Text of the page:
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Thinking Through Objects: Malia Jensen
by Polly Ullrich


Malia Jensen has emerged from a generation of younger sculptors who express content through a language of hybrid objects, rather than continuing last century’s aesthetic exploration of art about art. Her recent exhibition “Conjunctions,” at the Richard Gray Gallery in Chicago, forged adroit combinations of materials and meanings to fabricate sculpture of physical, conceptual, and metaphorical depth. Wildness and domesticity, “reality” and myth, humor and melancholy, jeopardy and sanctuary, clarity and obscurity, impropriety and elegance, mischief and tragedy, the unnerving and the darling, the conceptual and the handmade—all intermingle slyly and at many levels in Jensen’s sculpture, which embodies contradiction. The tension between opposing elements causes a temporary short circuit in meanings, creating what she calls “a third thing,” a new, often unnerving reality Seal + Penguin 4 Ever (2008) offers a good example of her tongue-in-cheek approach to “coupling” disparate parts for conceptual purposes. At one level, Seal is an outré representation of the hegemony currently enjoyed by unusual materials in sculpture: a polyester resin seal covered in shiny auto body paint (symbolizing the contemporary) straddles a penguin in patinated bronze (representing the traditional). The work is based on a bizarre story recently reported on the BBC: two wildly different animals, a seal and a penguin, were seen mating. Seal’s blend of impropriety and absurdity epitomizes Jensen’s delight in transgression, even as it offers up her sarcastic anger at discordant and inappropriate human dominance over the natural world, a recurring theme in her work.
This is sculpture that periodically skirts an unsavory edge as it cheerfully dismantles the longstanding Western penchant for thinking about the world in binary terms—mental/manual, intellect/body, culture/nature, good/bad. The work represents an unmannerly critique of enduring 17th-century philosophical premises represented by Descartes’s “I think, therefore I am,” where the act of thinking—not feeling—assures us of our existence and splits the world into a “superior” mental sphere of intellectual activity and a “lowly” body trapped in its material nature. This mindset has historically tainted the aesthetic status of sculpture, located as it is in the three-dimensional, everyday world of “dumb objects.”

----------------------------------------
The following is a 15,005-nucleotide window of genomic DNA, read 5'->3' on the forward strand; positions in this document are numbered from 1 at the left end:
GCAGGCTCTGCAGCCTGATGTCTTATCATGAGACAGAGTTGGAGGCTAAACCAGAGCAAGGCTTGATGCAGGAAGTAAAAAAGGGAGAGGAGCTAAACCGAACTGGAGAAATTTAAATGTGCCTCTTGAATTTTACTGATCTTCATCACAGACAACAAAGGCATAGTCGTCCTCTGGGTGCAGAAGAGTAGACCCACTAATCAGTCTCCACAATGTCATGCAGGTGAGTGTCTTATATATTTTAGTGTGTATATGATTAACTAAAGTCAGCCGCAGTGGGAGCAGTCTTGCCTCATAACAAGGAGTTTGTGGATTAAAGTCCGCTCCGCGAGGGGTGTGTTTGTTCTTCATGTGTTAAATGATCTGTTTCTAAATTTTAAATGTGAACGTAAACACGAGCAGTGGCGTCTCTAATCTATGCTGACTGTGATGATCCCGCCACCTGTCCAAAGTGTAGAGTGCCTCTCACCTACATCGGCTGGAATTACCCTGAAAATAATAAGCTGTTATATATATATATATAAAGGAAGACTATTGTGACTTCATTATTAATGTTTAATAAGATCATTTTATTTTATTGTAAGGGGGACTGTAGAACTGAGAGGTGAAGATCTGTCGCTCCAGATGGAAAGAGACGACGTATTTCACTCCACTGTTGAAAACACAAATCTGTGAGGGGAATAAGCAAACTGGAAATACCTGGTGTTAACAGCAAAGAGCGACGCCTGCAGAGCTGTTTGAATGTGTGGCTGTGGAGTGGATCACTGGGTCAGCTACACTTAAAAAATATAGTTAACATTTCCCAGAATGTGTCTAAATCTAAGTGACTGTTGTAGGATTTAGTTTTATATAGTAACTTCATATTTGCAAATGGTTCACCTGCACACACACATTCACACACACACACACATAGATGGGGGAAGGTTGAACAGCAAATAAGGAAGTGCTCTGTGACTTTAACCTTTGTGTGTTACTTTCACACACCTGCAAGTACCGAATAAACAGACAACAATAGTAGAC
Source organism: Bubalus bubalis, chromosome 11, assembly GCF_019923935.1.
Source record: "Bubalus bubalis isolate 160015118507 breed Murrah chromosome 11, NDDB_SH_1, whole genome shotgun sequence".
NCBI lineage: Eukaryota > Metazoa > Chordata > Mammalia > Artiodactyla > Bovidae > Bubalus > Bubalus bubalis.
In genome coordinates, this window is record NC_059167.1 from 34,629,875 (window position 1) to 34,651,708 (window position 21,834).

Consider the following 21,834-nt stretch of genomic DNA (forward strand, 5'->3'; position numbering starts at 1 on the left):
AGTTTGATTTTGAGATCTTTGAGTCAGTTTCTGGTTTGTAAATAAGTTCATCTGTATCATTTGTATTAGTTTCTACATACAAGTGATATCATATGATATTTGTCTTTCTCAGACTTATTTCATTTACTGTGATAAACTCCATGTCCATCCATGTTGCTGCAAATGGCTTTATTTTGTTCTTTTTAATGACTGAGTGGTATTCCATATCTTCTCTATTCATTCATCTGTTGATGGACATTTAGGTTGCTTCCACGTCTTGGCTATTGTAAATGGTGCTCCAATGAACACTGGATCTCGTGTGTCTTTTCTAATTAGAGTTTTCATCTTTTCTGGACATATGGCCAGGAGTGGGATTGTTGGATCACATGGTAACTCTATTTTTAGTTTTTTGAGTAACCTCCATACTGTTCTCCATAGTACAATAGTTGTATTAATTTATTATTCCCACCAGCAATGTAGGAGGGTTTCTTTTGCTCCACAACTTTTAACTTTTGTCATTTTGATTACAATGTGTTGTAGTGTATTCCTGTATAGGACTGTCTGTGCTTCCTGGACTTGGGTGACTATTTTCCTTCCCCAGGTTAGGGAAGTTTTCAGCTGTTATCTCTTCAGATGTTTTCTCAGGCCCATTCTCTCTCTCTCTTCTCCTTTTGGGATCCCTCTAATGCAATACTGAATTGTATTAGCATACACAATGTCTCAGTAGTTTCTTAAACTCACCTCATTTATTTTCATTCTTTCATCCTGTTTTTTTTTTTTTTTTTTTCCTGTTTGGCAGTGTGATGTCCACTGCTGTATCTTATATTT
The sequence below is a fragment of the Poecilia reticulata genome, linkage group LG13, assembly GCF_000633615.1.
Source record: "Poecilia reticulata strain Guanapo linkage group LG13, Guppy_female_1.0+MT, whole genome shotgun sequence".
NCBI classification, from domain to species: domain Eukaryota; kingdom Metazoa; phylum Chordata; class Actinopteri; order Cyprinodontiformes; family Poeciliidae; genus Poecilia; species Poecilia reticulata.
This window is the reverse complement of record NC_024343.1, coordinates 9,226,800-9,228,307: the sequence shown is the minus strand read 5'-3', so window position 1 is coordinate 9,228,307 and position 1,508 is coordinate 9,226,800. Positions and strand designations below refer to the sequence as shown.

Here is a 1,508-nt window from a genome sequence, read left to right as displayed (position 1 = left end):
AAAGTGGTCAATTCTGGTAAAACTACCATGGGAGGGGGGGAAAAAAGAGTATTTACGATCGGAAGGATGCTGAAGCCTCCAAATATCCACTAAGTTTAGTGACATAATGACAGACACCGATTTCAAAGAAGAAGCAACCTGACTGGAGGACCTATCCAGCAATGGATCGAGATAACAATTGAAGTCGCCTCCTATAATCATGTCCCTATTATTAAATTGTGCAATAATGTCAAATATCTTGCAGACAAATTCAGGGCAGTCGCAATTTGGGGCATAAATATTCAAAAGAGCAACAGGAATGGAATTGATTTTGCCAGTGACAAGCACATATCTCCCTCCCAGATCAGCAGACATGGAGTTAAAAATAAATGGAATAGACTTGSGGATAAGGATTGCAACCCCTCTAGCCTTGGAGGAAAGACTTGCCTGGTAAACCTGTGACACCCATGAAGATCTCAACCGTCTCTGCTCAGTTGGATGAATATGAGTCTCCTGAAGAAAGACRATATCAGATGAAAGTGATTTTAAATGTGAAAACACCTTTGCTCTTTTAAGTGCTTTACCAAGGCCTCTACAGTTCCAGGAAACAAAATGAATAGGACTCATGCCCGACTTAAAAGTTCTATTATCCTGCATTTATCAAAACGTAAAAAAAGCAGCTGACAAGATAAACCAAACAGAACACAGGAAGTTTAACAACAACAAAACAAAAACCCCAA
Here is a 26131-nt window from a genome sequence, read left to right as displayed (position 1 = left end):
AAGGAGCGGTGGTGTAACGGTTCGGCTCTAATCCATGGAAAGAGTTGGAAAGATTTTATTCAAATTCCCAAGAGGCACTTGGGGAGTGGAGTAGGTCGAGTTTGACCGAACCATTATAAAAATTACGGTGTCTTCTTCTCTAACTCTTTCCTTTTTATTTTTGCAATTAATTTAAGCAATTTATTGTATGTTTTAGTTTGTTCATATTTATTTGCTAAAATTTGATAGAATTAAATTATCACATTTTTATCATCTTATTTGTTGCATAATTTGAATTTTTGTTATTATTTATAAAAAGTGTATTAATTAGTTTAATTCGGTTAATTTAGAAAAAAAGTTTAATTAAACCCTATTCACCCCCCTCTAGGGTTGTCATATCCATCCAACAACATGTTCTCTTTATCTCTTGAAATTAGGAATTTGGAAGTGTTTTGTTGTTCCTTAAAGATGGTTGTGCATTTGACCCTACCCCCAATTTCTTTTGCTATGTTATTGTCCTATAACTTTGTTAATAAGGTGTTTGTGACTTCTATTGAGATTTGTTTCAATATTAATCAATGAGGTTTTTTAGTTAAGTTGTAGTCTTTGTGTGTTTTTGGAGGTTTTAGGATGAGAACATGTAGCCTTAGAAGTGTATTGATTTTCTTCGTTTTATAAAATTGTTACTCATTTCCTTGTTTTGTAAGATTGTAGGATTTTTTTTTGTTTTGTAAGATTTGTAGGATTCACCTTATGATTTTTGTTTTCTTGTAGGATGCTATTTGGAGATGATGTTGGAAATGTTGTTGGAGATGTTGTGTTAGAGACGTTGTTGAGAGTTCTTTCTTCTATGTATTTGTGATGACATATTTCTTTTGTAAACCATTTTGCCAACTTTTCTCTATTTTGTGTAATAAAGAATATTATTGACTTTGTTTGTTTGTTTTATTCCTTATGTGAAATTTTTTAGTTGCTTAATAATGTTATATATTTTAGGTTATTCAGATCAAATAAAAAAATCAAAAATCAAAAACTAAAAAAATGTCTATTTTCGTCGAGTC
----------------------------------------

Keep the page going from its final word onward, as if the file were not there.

But Jensen unifies the ways in which we take meaning from the world: her sculpture allows technical virtuosity and materials to mingle equally with abstract metaphor and linguistic play to achieve an ironic punch. These aesthetic works echo the cultural theorist Bill Brown’s call for “a comparatively new idiom, beginning with the effort to think with or through the physical object world…to establish a genuine sense of the things that comprise the stage on which human action, including the action of thought, unfolds.” Jensen calls her sculptures “thinking tools,” adding: “I think in objects, so I’m interested in a very clear language of things. Linguistically, I am interested in how ideas exist without a language. Objects exist without a language. I’m interested in ideas that come in through the gut, the intuition that then rises up to the brain.”
Not surprisingly, much of Jensen’s sculpture focuses on just what the Cartesian “cogito” attempts to cast out—the animal in all of us. In the Judeo-Christian tradition, humans were given sovereignty over the animal world. Yet, antithetically, even as humans have parsed what is "animal" to define the "human," so we have from ancient times drawn on animal qualities of power and the supernatural to expand our own identities. Just as Claude Levi-Strauss’s epigram “animals are good to think with” destabilized the boundaries between humans and animals (they teach us how to sharpen our perceptions), so Jensen’s use of animal subjects to describe psychological plight violates longstanding assumptions about the superiority of human acumen. Her anthropomorphic Bathing Skunk (2000–08), for example, embodies the essence of what it feels like (for a human, presumably) to be in a quan­dary: it’s the image of a happily odorous skunk who, disconcertedly, finds its body cast from pristine soap and wax.

Debark, 2008.
Patinated bronze, cast cotton paper, and watercolor, 75 x 11 x 21 in.


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